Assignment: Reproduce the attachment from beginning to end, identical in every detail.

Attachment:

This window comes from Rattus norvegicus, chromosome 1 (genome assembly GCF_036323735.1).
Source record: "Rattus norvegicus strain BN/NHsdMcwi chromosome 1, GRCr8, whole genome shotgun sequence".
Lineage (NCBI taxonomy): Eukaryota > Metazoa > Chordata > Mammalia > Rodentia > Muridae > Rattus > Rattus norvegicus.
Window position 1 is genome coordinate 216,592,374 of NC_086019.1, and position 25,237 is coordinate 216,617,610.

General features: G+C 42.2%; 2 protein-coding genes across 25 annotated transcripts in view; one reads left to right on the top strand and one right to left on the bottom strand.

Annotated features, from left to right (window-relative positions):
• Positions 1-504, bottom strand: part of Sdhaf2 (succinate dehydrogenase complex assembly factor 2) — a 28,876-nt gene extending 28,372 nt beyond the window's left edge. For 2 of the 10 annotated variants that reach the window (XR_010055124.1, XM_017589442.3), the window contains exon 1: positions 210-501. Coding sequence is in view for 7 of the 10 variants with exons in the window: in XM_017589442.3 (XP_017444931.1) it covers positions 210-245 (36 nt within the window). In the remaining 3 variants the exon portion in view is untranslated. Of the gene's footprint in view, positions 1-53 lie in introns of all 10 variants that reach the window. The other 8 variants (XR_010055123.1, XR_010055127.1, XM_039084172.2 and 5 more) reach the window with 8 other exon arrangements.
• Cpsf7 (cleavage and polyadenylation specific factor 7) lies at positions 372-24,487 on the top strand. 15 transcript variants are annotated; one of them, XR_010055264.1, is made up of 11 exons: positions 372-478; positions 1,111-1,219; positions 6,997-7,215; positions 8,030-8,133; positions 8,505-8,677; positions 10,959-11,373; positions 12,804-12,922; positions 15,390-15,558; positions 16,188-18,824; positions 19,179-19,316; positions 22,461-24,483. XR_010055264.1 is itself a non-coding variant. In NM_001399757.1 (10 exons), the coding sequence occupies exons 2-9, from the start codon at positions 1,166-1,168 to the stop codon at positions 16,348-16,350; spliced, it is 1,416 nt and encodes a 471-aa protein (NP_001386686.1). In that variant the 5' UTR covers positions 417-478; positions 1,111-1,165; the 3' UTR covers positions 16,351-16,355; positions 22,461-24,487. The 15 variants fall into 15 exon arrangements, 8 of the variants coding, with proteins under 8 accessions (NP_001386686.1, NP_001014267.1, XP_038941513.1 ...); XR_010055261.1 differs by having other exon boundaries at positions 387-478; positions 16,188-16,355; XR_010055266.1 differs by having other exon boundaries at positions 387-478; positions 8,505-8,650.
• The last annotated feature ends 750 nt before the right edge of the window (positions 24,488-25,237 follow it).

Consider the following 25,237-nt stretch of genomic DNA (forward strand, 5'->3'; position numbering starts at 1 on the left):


This window comes from Rattus norvegicus, chromosome 1 (genome assembly GCF_036323735.1).
Source record: "Rattus norvegicus strain BN/NHsdMcwi chromosome 1, GRCr8, whole genome shotgun sequence".
Lineage (NCBI taxonomy): Eukaryota > Metazoa > Chordata > Mammalia > Rodentia > Muridae > Rattus > Rattus norvegicus.
Window position 1 is genome coordinate 216,592,374 of NC_086019.1, and position 25,237 is coordinate 216,617,610.

General features: G+C 42.2%; 2 protein-coding genes across 25 annotated transcripts in view; one reads left to right on the top strand and one right to left on the bottom strand.

Annotated features, from left to right (window-relative positions):
• Positions 1-504, bottom strand: part of Sdhaf2 (succinate dehydrogenase complex assembly factor 2) — a 28,876-nt gene extending 28,372 nt beyond the window's left edge. For 2 of the 10 annotated variants that reach the window (XR_010055124.1, XM_017589442.3), the window contains exon 1: positions 210-501. Coding sequence is in view for 7 of the 10 variants with exons in the window: in XM_017589442.3 (XP_017444931.1) it covers positions 210-245 (36 nt within the window). In the remaining 3 variants the exon portion in view is untranslated. Of the gene's footprint in view, positions 1-53 lie in introns of all 10 variants that reach the window. The other 8 variants (XR_010055123.1, XR_010055127.1, XM_039084172.2 and 5 more) reach the window with 8 other exon arrangements.
• Cpsf7 (cleavage and polyadenylation specific factor 7) lies at positions 372-24,487 on the top strand. 15 transcript variants are annotated; one of them, XR_010055264.1, is made up of 11 exons: positions 372-478; positions 1,111-1,219; positions 6,997-7,215; positions 8,030-8,133; positions 8,505-8,677; positions 10,959-11,373; positions 12,804-12,922; positions 15,390-15,558; positions 16,188-18,824; positions 19,179-19,316; positions 22,461-24,483. XR_010055264.1 is itself a non-coding variant. In NM_001399757.1 (10 exons), the coding sequence occupies exons 2-9, from the start codon at positions 1,166-1,168 to the stop codon at positions 16,348-16,350; spliced, it is 1,416 nt and encodes a 471-aa protein (NP_001386686.1). In that variant the 5' UTR covers positions 417-478; positions 1,111-1,165; the 3' UTR covers positions 16,351-16,355; positions 22,461-24,487. The 15 variants fall into 15 exon arrangements, 8 of the variants coding, with proteins under 8 accessions (NP_001386686.1, NP_001014267.1, XP_038941513.1 ...); XR_010055261.1 differs by having other exon boundaries at positions 387-478; positions 16,188-16,355; XR_010055266.1 differs by having other exon boundaries at positions 387-478; positions 8,505-8,650.
• The last annotated feature ends 750 nt before the right edge of the window (positions 24,488-25,237 follow it).

Consider the following 25,237-nt stretch of genomic DNA (forward strand, 5'->3'; position numbering starts at 1 on the left):